Williston resident heading to Israel for research project
By Luke Baynes
As director of school counseling at Essex High School for the past six years, Williston resident Michelle Rath has advised countless students planning a semester abroad.
Now, it’s her turn to have her passport stamped.
In January 2013, Rath will take a six-month sabbatical from her duties at EHS to participate in a research project in Israel through the Distinguished Fulbright Awards in Teaching Program. She’s one of just 20 U.S. educators selected for the honor, which, unlike the teachers-only Fulbright Teacher Exchange Program, is also available to guidance counselors, school coordinators and library professionals.
“I’ve always been interested in doing an exchange program, and all of the exchange programs for educators have been geared toward either teachers or principals, and I’m neither a principal nor a teacher,” Rath said. “School counselors really don’t get a whole lot of awards or accolades, because a lot of what we do is behind closed doors.”
Seven countries partnered with the Distinguished Fulbright Awards in Teaching Program for the 2012-2013 school year: Finland, Israel, Mexico, Morocco, Singapore, South Africa and the United Kingdom.
Israel was a natural first choice for Rath, whose research project will focus on crisis management in schools. A fluent Hebrew speaker, she lived in Israel for a period in the 1980s and is well-versed in the politics of a country that has been divided along religious lines since its establishment in 1948.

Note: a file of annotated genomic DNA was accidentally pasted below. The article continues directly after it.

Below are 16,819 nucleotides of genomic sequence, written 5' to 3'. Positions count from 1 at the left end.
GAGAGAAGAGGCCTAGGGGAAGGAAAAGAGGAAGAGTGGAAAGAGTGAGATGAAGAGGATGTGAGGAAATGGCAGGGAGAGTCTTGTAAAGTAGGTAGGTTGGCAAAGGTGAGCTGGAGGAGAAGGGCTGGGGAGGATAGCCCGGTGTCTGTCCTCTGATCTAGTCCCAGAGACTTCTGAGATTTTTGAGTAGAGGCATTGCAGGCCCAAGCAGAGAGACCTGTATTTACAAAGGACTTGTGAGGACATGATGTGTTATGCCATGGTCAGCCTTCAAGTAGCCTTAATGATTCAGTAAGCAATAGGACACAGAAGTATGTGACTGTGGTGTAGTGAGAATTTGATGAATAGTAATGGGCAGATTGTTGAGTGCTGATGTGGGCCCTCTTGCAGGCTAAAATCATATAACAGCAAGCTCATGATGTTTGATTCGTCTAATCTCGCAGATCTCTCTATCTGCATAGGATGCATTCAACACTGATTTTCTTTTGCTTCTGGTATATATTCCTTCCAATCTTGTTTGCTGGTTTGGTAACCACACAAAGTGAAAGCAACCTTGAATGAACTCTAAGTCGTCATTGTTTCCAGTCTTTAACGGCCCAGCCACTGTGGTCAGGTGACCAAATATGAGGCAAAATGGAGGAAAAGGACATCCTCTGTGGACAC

“I figured with Israel constantly being under crisis management, they must have really good protocols in terms of how they handle it in their schools,” said Rath, whose daughter, Mikaela, will take a semester off from Champlain Valley Union High School to live in Tel Aviv with her mother and attend an Israeli high school.
Rath has also considered the very real possibility that a shooting war could erupt in the region if Israel launches a pre-emptive attack on Iran’s nuclear facilities.
“Knowing what the political situation is now, it’s something that I’m totally prepared for,” she said. “I hope that we don’t have to prepare for that, but it’s obvious that that’s something that could happen at any time.”
Although Rath will be based in Tel Aviv and will meet regularly with an adviser at Tel Aviv University, she will also have the opportunity to travel around the country as part of her research.
“My time is my own. I know that I have to meet with my adviser once a week, but how often I’m out in the field at different high schools (is something) I set up,” Rath said. “My guess is, because I’m hoping to go to different schools, by the very nature of the research I will be out in different communities seeing different parts of the country.”
She added that she expects that the types of crises Israeli school counselors encounter will vary dramatically depending on the area of the country.
“My guess is were I to go very far up north, near the border of Syria or Lebanon, those schools will have dealt with crises like Katyusha rockets and all that. If I were to go down south, the same thing. There are a lot of communities there that have been under siege or under fire,” Rath said. “My guess would be if I were in Tel Aviv at one of the large schools there, maybe the issue is more around the influx of immigrants and … the assimilation and the integrating of different cultures.”
Even though she visited Israel as recently as two years ago, Rath is prepared for a completely new experience this time around.
“I think it will be fascinating,” she said. “Having lived in Israel, things unfold at their own pace, and I just sort of have to expect the unexpected.”